Properly known as Acute Necrotizing Ulcerative Gingivitis (ANUG), the more colorful name arose from its frequent occurrence among soldiers during World War I. Although not contagious, many soldiers contracted it due to a lack of means to properly clean their teeth and gums and the anxiety associated with war. Inadequate hygiene and high stress still contribute to its occurrence today, along with smoking, medications that dry the mouth and reduced disease resistance — all of which create a perfect environment for bacterial growth.
ANUG can arise suddenly and be very painful. The cells in the gum tissue begin to die (“necrotizing”) and become swollen (“ulcerative”), especially the small triangle of gum tissue between the teeth called the papillae, which can appear yellowish. Patients also encounter a characteristic foul breath and taste. Untreated, ANUG can damage tissue and contribute to future tooth loss.
Fortunately, antibiotics and other treatments are quite effective in eradicating bacteria that cause the disease, so if caught early it’s completely reversible. We start with a complete examination to confirm the diagnosis and rule out other possible causes.Â We then attempt to relieve the pain and inflammation with non-steroidal, anti-inflammatory drugs like aspirin or ibuprofen and begin antibiotic treatment, most notably Metronidazole or amoxicillin. We may also prescribe a mouthrinse containing chlorhexidine and mild salt water rinses to further reduce the symptoms.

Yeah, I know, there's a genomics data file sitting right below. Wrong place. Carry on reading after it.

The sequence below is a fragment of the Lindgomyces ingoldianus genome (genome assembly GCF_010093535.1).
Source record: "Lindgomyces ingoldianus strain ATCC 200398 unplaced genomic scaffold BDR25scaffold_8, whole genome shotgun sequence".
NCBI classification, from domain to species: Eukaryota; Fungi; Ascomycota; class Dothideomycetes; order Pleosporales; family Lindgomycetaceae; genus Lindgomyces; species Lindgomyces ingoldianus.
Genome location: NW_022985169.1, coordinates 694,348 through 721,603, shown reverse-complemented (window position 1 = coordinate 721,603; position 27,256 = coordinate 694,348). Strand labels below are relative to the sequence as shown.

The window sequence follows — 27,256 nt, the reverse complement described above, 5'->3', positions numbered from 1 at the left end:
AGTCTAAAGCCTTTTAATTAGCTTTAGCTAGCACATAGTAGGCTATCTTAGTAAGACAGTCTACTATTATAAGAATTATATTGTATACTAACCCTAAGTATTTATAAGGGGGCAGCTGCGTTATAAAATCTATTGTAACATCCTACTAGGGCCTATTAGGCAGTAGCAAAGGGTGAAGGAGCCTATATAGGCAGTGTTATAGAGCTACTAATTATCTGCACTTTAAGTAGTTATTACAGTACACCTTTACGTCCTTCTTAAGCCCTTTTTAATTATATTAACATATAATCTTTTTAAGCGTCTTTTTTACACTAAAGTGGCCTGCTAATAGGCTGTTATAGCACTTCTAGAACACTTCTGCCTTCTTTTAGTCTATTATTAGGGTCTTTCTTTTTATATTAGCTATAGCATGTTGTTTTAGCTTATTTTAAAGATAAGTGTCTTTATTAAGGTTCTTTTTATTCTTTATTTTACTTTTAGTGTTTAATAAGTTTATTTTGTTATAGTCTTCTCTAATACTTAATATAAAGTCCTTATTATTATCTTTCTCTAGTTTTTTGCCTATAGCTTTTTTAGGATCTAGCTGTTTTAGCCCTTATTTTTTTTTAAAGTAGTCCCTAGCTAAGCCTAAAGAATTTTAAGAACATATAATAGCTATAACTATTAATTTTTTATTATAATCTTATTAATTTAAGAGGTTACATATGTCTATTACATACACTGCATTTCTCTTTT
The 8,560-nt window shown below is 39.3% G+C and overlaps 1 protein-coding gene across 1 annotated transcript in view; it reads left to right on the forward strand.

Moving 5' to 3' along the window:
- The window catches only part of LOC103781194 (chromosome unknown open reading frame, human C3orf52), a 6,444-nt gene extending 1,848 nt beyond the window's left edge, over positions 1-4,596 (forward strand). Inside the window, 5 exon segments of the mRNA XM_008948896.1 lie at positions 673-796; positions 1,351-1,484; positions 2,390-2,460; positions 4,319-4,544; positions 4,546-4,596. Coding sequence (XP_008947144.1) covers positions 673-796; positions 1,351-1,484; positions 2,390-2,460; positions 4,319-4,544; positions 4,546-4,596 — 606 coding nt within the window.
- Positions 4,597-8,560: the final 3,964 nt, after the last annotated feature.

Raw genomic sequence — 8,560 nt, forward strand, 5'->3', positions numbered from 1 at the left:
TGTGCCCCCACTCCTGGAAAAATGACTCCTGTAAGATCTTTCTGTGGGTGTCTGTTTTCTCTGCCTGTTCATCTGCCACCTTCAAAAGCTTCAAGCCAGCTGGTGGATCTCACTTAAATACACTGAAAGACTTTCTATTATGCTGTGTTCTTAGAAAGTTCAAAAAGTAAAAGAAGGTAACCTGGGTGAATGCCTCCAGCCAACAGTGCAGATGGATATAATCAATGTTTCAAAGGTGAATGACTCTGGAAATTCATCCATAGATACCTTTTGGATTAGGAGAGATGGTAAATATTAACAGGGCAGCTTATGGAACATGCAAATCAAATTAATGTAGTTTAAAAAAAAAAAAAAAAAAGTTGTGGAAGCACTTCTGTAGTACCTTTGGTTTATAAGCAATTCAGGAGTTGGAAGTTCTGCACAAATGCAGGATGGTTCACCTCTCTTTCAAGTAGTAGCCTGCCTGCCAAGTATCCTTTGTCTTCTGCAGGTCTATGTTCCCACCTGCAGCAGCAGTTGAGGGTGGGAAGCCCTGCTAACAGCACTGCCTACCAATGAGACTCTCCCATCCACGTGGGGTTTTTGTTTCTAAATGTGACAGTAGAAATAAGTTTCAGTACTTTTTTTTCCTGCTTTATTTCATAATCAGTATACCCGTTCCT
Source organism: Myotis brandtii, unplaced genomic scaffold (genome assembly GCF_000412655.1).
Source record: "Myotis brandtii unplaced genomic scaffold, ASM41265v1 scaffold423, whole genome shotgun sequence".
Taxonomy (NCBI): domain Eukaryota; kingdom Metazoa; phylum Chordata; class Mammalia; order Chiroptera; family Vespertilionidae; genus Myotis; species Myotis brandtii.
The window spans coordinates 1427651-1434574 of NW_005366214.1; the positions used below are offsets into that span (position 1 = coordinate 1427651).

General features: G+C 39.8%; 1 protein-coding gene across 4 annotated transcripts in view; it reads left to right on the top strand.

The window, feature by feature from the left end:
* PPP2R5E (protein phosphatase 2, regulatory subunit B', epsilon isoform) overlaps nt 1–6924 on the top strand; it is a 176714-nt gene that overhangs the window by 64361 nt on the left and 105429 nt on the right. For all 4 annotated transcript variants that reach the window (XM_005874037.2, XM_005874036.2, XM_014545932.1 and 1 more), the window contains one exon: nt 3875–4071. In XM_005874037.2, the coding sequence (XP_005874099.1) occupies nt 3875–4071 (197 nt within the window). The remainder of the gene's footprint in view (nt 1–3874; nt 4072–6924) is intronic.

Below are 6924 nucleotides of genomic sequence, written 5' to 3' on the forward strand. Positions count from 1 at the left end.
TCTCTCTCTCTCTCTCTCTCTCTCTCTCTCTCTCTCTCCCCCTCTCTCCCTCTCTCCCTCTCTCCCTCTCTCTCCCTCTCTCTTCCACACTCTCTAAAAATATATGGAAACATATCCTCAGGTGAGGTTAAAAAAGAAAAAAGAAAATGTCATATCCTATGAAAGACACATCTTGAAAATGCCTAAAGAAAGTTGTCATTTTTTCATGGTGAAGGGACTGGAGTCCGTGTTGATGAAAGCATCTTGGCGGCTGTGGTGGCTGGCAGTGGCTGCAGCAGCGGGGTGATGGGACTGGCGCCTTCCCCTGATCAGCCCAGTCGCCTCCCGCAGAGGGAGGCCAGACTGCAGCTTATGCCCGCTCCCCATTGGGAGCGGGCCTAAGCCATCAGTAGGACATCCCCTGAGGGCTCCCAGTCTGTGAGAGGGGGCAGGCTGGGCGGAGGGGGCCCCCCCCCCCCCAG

We must also treat any underlying gingivitis that gave rise to the more acute disease. Our goal here is remove any bacterial plaque and calculus (hardened plaque deposits) that have built up on tooth surfaces, particularly below the gums. Only then can we fully bring the disease under control.
It’s also important you become more consistent and effective with daily brushing and flossing, quit smoking, reduce undue stress, and get better rest and nutrition. Establishing these new habits and lifestyle changes will help ensure you’ll never have to experience trench mouth again.
If you would like more information on ANUG and other periodontal gum conditions, please contact us or schedule an appointment for a consultation. You can also learn more about this topic by reading the Dear Doctor magazine article “Painful Gums in Teens & Adults.”